The difference two months can make

I sat down in a blue fabric covered chair at the side of the room in a position reserved for people who weren’t participating. The event had been running for 2 hours already and in front of me, I peered at the audience. I made myself comfortable and settled down, ready to enjoy the next talk – a presentation from one of my colleagues in the Research and Development group.

I attributed the overtly nervous behaviour of the woman sitting next to me, to the fact that it was the first run-through of this new one-day conference-style corporate training event. She had arranged the whole day and clearly wanted it to be a success. It was then she leant over to whisper in my ear.

“Are you from R&D? Thank you so much for covering at such short notice. What’s your name?”

And with that, she stood up to hand over from the previous speaker, gave a brief explanation of how the scheduled speaker had been unavoidably delayed and proceeded to introduce me onto the stage. In front of all those people, I’m afraid to say I was too much of a coward not to stand up.

There was a slight problem

I had simply gone to the event to hear my colleague speak. I didn’t even know how many slides there were, let alone what the content was. If it were two months earlier this is precisely the sort of thing that would have got my heart rate through the roof and so much adrenaline pumping, I would have felt physically ill. I would have made some feeble apology at not being prepared, read the words off the slides as they appeared, and afterwards escaped the room as quickly as possible.

This time it was different

The thoughts that were running through my head as I looked out at my audience were different. What were they like? How shall I start? A story or a question? What type of presentation, informative, persuasive, entertaining? And as I took my position, I looked across the audience, making as much eye contact as possible and took a deep breath to start.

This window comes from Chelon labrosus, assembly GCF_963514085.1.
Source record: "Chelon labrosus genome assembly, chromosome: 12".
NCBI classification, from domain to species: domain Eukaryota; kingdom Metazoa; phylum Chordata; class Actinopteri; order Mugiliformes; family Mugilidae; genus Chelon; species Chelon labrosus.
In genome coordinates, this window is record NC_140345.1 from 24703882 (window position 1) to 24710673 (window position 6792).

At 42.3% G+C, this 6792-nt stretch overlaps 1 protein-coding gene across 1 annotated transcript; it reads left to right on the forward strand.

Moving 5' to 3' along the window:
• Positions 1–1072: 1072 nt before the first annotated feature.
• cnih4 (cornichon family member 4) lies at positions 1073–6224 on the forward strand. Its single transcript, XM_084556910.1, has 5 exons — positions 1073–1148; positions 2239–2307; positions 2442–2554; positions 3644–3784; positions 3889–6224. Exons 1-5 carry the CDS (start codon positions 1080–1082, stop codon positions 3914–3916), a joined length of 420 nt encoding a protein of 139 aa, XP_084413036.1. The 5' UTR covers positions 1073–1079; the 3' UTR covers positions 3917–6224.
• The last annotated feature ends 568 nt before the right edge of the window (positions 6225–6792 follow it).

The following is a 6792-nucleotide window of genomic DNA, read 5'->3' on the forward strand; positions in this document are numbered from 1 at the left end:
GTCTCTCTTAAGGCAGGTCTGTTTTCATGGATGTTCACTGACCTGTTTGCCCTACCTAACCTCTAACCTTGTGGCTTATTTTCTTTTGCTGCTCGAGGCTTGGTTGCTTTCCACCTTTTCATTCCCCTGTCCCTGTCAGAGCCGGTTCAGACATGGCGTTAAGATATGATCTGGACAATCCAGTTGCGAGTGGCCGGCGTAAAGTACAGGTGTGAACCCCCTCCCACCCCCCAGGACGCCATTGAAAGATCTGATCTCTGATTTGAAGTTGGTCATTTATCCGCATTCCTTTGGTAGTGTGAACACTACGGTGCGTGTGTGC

But what had caused such a transformation in the past two months?

What caused this transformation?

Eight weeks earlier, I had turned up for my first session of Toastmasters as a guest. I had come across the concept while browsing the internet for something entirely different and it struck me as an amazing idea. One email later I was popping along on a Tuesday evening. The real challenge came in the second half of the evening with something innocently named “Table Topics”. In our refreshment break, I was asked if I would like to sign up and as the name seemed so innocent, I said yes. And then my name was called, and I walked up to the front where I was handed a single word on a piece of paper – “Hobbyhorse”. I had 2 minutes and 30 seconds to deliver a speech on a hobbyhorse. It didn’t matter that I had no idea what it was, in fact, it’s better practice that way. I thought for a moment and started talking.

Embracing the applause

I’m certain it was rubbish, but it was a whole lot better than my fear had me imagining and everyone clapped afterwards. With such a warm and friendly bunch of people encouraging me, I found it impossible to feel embarrassed.

And with every subsequent session, my confidence grew and although my ability to technically put a good speech together got no better in those first weeks, my ability to deliver bad speeches well increased exponentially and the barrier of fear (mostly) went away.

And now…

Although my adrenal gland still stirs when I stand up to speak, you’d never know it. I am very aware that people never get good at anything by not doing it. So, I tried, I did it, and I am making progress that continues to amaze me.

So if you want to get better at public speaking, there is no better way than to give it a go, and no better place than with a safe, supportive, friendly audience.

So my advice is to send an email,  hello@tunbridge-wells-speakers.org and give it a go

 

Photo by Jacob Weinzettel on Unsplash

 

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